My wife and I (same-sex) have been married for five years.
Two years ago, we both entered new fields.
Problems began because she stopped wanting me to meet her new friends and colleagues, who are all very comfortable with hard drugs, which are prevalent in their industry.
I’m not comfortable with drug use.
When we first dated, I knew she’d been a frequent user but had mostly stopped when we met.
Before we committed, I said, “If that's something you still want to do, let's not get serious. "
She was clean for a long time.
However, surrounded by these people, she's been tempted.
Now, she doesn't see occasional use as a problem, but I'm afraid it’ll become frequent again.
I can't ask her to leave her career or avoid her colleagues.
I also can't bring myself to be okay with the drugs.
We fight constantly about going out when she feels like she can't have fun, and says I act like her mother. She still doesn't want me around her friends and colleagues.
I’ve gone to counselling to try and work through this but she won't go because anything to do with drugs gets reported.
I love her. The rest of our relationship’s wonderful, supportive, and loving.
How do I stand my ground? Is our marriage doomed?
Conflict Over Drugs
Your position’s clear - you won’t accept hard drug use as a factor in your life. You want the relationship, without drugs affecting it.
Her position’s fuzzy – she wants you to accept her socializing in a drug-use environment, which means going out without you.
Ultimately, the relationship can’t last under those conflicting stands.
She’s been drawn back to a potential addiction, which is already strong enough to divide you.
If this continues, the marriage is doomed.
Your best hope would be to go with her to professional drug counselling and join a support group together.
My high-school summer gym class teacher is young, pretty cool, and nice.
When she was describing what to bring for the swimming classes, she mentioned that girls sometimes feel self-conscious.
But she said it’s actually the boys who should worry because she can see them without their shirts off, see how fit they really are and if they have to work harder.
The comment didn’t bother me but if some kid decides to go cry about it, will she get in trouble?
I talked to a friend of mine about it and he says it’s wrong and she should get in trouble.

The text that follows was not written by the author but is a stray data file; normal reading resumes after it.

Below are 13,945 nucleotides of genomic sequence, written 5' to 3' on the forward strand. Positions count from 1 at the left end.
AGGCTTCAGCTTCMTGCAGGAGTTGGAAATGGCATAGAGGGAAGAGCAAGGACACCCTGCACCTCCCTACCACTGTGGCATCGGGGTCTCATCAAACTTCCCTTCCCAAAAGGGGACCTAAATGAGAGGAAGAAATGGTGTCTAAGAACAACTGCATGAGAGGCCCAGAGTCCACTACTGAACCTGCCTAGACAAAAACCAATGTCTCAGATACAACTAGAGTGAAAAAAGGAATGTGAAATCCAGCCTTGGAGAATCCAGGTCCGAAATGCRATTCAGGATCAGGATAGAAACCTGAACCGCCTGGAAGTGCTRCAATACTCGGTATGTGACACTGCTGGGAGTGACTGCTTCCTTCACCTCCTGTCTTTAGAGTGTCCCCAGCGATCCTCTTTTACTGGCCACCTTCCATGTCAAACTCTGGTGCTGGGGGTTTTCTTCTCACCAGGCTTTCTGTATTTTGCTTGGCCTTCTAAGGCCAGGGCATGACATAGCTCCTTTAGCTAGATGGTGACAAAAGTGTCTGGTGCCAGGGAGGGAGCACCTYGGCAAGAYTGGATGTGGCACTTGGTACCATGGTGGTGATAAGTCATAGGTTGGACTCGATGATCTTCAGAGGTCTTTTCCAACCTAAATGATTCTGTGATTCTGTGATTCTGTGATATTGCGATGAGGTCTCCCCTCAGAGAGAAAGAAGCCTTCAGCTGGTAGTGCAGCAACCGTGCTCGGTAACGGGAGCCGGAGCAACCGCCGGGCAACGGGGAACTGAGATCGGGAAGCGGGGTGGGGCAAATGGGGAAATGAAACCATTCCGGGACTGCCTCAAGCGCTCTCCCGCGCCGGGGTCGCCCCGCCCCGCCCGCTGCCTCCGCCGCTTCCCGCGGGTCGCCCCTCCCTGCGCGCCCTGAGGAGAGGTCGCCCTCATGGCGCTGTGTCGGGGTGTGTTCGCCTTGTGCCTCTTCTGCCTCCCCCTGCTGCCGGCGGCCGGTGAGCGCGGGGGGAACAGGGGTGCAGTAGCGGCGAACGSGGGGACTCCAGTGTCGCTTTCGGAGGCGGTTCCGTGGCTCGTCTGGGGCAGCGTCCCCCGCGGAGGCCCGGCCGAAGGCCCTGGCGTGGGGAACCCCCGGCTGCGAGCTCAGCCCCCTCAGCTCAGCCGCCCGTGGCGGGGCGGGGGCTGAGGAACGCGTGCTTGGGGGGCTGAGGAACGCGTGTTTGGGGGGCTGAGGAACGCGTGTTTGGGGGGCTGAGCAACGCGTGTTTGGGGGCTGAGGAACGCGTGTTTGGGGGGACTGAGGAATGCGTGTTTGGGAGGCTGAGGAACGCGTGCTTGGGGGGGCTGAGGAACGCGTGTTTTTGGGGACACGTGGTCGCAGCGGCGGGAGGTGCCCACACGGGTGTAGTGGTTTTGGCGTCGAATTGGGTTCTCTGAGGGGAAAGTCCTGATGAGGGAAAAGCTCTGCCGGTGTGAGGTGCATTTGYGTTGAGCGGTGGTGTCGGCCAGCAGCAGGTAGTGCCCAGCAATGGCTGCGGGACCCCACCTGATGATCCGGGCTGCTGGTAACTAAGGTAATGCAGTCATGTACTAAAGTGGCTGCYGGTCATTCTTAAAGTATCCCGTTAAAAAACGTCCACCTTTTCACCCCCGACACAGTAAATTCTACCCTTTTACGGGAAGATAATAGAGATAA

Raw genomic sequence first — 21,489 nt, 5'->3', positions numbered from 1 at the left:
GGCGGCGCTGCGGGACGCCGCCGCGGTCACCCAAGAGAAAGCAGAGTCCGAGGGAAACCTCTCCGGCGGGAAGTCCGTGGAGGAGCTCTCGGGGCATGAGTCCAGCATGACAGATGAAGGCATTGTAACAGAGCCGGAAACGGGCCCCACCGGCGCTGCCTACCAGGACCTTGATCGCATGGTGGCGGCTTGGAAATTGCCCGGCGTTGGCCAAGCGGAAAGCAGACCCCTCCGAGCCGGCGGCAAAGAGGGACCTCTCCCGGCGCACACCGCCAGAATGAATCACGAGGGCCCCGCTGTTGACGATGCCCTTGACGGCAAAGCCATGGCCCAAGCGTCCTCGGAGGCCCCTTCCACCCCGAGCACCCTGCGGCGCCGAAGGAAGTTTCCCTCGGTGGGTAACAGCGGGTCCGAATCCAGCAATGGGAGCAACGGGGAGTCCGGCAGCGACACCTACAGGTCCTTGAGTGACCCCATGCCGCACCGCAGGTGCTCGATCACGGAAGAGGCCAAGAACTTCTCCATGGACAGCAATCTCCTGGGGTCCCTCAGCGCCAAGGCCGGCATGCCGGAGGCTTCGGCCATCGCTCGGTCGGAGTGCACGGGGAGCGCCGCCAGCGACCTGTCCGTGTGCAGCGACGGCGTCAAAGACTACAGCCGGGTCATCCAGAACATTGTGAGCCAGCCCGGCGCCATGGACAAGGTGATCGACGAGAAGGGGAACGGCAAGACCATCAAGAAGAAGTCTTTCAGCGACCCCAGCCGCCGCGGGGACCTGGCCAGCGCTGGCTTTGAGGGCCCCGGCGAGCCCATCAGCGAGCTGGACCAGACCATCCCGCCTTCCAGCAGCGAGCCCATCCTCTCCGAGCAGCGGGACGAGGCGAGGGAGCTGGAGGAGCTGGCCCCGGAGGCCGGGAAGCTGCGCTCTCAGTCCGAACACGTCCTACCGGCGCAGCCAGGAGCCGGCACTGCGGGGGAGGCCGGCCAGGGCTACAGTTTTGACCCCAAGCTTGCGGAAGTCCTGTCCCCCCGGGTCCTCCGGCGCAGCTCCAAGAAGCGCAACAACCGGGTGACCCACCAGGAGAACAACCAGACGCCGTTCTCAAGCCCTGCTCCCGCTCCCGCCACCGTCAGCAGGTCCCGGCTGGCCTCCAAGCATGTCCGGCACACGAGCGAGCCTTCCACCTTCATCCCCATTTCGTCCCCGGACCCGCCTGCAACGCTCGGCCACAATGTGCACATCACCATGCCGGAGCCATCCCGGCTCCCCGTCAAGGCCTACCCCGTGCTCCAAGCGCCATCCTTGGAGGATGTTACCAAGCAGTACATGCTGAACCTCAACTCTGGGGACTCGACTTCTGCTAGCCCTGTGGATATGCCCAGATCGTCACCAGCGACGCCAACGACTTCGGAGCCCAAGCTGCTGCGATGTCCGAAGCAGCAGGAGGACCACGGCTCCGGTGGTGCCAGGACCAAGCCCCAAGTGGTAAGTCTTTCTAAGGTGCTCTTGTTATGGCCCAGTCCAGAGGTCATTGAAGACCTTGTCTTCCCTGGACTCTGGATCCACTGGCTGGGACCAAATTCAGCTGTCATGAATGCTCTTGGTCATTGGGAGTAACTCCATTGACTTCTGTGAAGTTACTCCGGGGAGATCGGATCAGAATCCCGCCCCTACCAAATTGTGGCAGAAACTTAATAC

I talked to another person who also said it was out of line and should be reported.
I’m not going to say anything, I won’t get her in trouble.
Would you feel uncomfortable by this comment? Some people might say it’s an encouraging comment.
She raised the sensitive topic of body image, setting up discomfort for some boys and girls alike, about how they look in bathing suits.
Lack of self-confidence, anorexia, and bulimia, are all potential by-products of a negative body image.
She’d have been encouraging if she’d only focused on teaching swimming skills.
If she notices students looking particularly unfit, that’s something to handle through a health/nutrition unit, not directed at individuals.
Your wish to not get her “in trouble” is admirable.
However, you can talk to her privately about her comments and how they could make some students uncomfortable.
But if she makes more references that seem inappropriate, the principal should be informed, perhaps by a group of students.
FEEDBACK Regarding the woman whose husband’s constantly in touch with an online “friend” (June 29):
Reader – “There are red flags in her description of her husband’s frequent contact with a man he and his wife have never met.
“Her husband repeatedly sends many photos during their vacations to this friend and apparently to other people she doesn’t know, as well.
“Even when out sightseeing, he’s messaging his friend.
“She also mentions that the person lives in another time zone.
“Though she says her husband is proficient in information technology, I have a lot of experience with understanding and handling computer hacking methods and online scammers.
“As a first precaution, her husband shouldn’t be letting an online “friend” – who’s still a stranger – know when and where they are, while they’re away from home.
“It could be a set-up for being robbed. This can happen either at their home, or in the place where they’re travelling.”
Tip of the day:
One partner’s drug-use lifestyle will ultimately divide and destroy the relationship.